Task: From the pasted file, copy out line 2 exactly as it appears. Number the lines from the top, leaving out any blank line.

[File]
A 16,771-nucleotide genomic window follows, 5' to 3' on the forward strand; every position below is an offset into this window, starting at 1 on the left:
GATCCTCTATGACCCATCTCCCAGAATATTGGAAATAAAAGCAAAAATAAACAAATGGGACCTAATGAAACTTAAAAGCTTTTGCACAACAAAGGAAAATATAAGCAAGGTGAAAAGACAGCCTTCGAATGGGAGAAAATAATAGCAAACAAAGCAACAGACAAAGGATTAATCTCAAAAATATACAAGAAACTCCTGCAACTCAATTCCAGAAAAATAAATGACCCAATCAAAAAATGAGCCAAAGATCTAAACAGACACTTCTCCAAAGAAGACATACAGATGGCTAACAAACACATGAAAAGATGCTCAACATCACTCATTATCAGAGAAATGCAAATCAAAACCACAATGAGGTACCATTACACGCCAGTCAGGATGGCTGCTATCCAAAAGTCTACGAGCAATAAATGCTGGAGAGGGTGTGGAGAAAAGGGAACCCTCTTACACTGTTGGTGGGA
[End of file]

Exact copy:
GATCCTCTATGACCCATCTCCCAGAATATTGGAAATAAAAGCAAAAATAAACAAATGGGACCTAATGAAACTTAAAAGCTTTTGCACAACAAAGGAAAATATAAGCAAGGTGAAAAGACAGCCTTCGAATGGGAGAAAATAATAGCAAACAAAGCAACAGACAAAGGATTAATCTCAAAAATATACAAGAAACTCCTGCAACTCAATTCCAGAAAAATAAATGACCCAATCAAAAAATGAGCCAAAGATCTAAACAGACACTTCTCCAAAGAAGACATACAGATGGCTAACAAACACATGAAAAGATGCTCAACATCACTCATTATCAGAGAAATGCAAATCAAAACCACAATGAGGTACCATTACACGCCAGTCAGGATGGCTGCTATCCAAAAGTCTACGAGCAATAAATGCTGGAGAGGGTGTGGAGAAAAGGGAACCCTCTTACACTGTTGGTGGGA